An early selection of motorcycle-specific headgear from Harley-Davidson included a pair of tight-fitting
An early selection of motorcycle-specific headgear from Harley-Davidson includ
My first helmet was a gold metalflake Christmas gift that my parents hoped might keep my teenage brains safely encased in my skull. The next day I used hardware-store spray paint and a roll of masking tape to enhance it with black, white and orange stripes. Turns out my effort at personalization has a long history, like back to the Romans. Since ancient times, a helmet has served not just to protect, but also as an opportunity for identification and self-expression. Which made it the perfect focal point for "The Helmet Project," a special exhibit at the Harley-Davidson Museum in Milwaukee, created in collaboration with the Milwaukee Institute of Art and Design (MIAD).
The exhibit, presented in late 2009, was executed by MIAD students of fine arts and industrial and interior design. The students were challenged to "deconstruct the conventional notion of a helmet," and their exhibits were presented alongside a selection of motorcycle headgear from the Harley-Davidson Archives. The Archives exhibit traced the history of motorcycle headwear, which began for Harley-Davidson in 1918 when the knit-wool "Aeroplane" cap appeared in the company's accessory catalog.
A soft, military style cap topped the matching uniforms worn by many motorcycle club members before World War II, but endured well into the 1960s even after the popularity of uniforms faded. This couple, Mr. and Mrs. Calvin Bishop of Cincinnati, Ohio, were winners of the Best Dressed Couple and Machine contest at the 1955 Windber Gypsy Tour. (H-D Archives image
A soft, military style cap topped the matching uniforms worn by many motorcycl
Through the 1930s, motorcycle headgear was styled after that worn by automobile drivers and pilots, and served a similar function for each. "This was an era when everything had an open cockpit," said Jim Fricke, Harley-Davidson Museum curatorial director. "The roads were mostly dirt, and engines had total-loss oiling systems. A key function of headwear was to keep dust and oil out of the rider's hair." Though often called a helmet, the headgear of this era did not offer crash protection. Fleece-lined leather and wool caps were intended for winter use, while cotton twill and colorful rayon fabric was used to fashion lighter-weight helmets for summer comfort.
Racers are depicted wearing protective leather helmets in the mid-Teens. Fricke notes that Harley racer Otto Walker returned to the track following World War I wearing a distinctive leather helmet with an intimidating ridge down the center, which he claimed to have taken from a downed German pilot. Racing organizations began to mandate helmet use in hill climb and other risky competition in the 1930s, and in 1938 Harley-Davidson offered its first protective helmet, the "Winner," which had a rigid fiber crown, leather sides and sponge-rubber padding. Many racers simply wore a football helmet. In Europe, racers adapted cork-lined polo helmets. Painted checkered flags and stripes personalized racing headgear.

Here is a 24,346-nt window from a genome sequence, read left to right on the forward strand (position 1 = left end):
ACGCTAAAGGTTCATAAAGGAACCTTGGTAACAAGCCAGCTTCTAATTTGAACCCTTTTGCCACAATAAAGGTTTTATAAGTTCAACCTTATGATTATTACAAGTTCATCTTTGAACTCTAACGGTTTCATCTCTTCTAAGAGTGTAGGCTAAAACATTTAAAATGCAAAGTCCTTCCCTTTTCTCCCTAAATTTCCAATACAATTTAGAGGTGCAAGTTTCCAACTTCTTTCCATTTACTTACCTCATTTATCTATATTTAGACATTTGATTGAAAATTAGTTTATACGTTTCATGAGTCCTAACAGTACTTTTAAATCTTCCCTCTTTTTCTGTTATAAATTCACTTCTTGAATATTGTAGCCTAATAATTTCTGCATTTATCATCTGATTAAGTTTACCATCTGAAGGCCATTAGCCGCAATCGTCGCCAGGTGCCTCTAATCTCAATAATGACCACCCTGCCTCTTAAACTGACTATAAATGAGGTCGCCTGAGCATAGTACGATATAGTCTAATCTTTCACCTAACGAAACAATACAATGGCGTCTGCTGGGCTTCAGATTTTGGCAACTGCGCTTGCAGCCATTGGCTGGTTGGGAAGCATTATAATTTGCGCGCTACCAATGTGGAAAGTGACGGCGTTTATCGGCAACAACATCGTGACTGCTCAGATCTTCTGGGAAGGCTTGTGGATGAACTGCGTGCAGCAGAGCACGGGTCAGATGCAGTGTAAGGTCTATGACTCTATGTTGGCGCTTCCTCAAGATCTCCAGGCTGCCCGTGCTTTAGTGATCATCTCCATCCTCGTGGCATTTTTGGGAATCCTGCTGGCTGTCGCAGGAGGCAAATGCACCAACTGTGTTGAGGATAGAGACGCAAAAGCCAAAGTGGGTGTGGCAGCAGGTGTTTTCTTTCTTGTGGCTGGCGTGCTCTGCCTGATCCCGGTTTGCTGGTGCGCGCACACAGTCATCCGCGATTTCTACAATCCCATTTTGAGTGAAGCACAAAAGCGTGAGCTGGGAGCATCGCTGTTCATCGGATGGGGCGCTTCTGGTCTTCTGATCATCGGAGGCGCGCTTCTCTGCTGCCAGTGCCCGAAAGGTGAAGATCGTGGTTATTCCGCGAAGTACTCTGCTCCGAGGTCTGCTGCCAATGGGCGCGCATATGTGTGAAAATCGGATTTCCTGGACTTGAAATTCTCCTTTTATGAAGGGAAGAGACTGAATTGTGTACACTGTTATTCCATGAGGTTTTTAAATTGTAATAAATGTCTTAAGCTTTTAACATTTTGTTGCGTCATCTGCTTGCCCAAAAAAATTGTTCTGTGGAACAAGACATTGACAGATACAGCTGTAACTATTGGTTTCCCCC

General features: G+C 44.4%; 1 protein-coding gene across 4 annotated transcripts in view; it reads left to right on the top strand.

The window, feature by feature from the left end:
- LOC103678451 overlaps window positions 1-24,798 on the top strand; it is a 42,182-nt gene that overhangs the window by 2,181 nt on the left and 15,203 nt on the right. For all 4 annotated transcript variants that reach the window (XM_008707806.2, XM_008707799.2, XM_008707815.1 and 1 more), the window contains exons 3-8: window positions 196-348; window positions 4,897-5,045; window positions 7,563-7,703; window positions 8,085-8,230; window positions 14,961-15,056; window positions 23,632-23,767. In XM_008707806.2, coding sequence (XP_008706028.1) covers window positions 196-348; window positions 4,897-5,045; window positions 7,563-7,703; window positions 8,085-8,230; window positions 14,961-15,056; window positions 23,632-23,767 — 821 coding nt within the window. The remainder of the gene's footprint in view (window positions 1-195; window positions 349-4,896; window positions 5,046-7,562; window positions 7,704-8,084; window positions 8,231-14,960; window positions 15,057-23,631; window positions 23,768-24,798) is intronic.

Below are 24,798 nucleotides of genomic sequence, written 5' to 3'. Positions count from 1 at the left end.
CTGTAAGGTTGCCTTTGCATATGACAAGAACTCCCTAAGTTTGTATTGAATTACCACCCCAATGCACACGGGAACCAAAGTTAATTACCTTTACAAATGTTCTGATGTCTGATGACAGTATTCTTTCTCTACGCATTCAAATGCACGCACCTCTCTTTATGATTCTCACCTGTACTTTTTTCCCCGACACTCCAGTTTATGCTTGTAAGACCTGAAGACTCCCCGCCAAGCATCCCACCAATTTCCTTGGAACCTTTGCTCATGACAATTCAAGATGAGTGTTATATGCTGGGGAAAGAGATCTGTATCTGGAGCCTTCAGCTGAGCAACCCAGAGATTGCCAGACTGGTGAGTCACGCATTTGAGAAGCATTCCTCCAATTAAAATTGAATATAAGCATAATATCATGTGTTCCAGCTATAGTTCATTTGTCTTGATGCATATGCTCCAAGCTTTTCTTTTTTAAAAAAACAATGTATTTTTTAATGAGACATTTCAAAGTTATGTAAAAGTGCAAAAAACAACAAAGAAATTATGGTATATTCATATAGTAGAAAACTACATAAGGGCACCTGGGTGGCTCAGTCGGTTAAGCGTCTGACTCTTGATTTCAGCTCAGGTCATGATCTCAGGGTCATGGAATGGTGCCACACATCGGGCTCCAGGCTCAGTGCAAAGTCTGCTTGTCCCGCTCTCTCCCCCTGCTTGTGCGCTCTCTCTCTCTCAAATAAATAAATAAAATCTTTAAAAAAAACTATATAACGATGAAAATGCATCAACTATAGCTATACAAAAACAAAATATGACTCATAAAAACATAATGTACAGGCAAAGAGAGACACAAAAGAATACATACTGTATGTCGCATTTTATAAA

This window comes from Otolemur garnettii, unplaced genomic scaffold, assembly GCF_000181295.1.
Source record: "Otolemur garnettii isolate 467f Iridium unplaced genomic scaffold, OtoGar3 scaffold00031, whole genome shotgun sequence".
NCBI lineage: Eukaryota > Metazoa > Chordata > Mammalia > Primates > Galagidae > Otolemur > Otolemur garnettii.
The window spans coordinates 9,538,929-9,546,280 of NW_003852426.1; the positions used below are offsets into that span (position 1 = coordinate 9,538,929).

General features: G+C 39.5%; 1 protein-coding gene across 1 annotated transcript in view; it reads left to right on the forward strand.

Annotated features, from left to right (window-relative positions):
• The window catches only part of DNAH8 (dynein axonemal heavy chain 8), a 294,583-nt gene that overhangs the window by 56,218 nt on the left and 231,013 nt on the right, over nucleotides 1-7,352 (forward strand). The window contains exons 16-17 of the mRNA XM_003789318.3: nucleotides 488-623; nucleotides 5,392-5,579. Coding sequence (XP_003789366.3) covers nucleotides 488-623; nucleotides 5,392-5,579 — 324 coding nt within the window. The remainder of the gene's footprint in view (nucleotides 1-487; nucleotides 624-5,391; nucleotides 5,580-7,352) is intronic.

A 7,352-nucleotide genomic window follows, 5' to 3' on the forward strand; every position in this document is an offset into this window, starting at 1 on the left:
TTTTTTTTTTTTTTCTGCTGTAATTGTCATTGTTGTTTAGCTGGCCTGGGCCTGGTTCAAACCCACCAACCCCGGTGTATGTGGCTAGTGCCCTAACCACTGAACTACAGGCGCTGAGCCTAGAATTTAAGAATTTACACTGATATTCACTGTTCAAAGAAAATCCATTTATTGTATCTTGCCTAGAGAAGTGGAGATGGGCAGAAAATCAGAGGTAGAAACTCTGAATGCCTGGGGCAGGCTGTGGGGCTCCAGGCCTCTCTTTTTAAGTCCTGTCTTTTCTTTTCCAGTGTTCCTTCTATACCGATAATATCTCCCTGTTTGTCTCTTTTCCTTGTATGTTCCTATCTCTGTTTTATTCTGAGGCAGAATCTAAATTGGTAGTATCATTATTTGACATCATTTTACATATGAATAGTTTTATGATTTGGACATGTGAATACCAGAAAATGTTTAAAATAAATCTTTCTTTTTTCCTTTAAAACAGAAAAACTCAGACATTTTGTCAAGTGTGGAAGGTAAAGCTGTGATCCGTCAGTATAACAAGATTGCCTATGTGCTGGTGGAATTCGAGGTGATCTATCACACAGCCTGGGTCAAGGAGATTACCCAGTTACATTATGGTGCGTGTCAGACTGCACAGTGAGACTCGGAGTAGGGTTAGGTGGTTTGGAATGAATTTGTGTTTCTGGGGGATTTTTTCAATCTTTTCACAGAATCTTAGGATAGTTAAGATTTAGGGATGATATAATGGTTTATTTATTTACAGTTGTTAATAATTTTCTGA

At the same time, street riders were organizing motorcycle clubs that favored elaborate matching uniforms, often topped with a visored cap of the style associated with police and military officers. The popularity of this cap persisted long after the uniform fad faded, and it's become an icon of old-school biker cool. "The captain's style cap stayed in the Harley catalog into the 1960s," said Fricke. "I think one attraction was that the fabric made it a good place to display club pins, another form of personalization." The quick advance of military jet aircraft led to the 1953 invention by Northrop Aviation engineer Charles "Red" Lombard of a pilot's helmet with a fiberglass shell and a crushable foam liner, the basic design used today. The term "jet helmet" is still used to describe an open-face helmet in the U.K., according to Fricke.
A hard-shell "safety helmet" in several styles returned to the Harley-Davidson catalog in 1958, along with helmet accessories. (H-D Archives image)
A hard-shell "safety helmet" in several styles returned to the Harley-Davidson
Headgear displayed at the Helmet Project exhibit at the Harley-Davidson Museum included a leather 1930s-era football helmet, personalized with blue paint and a silver racing stripe. The white-and-blue helmet to the left was covered with vinyl and was offered in the 1960s. Motorcycle racing and publishing pioneer Floyd Clymer imported the white-and-black "crash helmet" from Europe in the 1950s.
(Charles Plueddeman photo)
Headgear displayed at the Helmet Project exhibit at the Harley-Davidson Museum
In her interpretation for The Helmet Project exhibit, Milwaukee Institute of Art and Design (MIAD) student Sarah Meadors created Backbone/Bass wood, steel, which she described as "a juxtaposition of freedom and fragility, and a study of life and our means to protect it." (Charles Plueddeman photo)
In her interpretation for The Helmet Project exhibit, Milwaukee Institute of A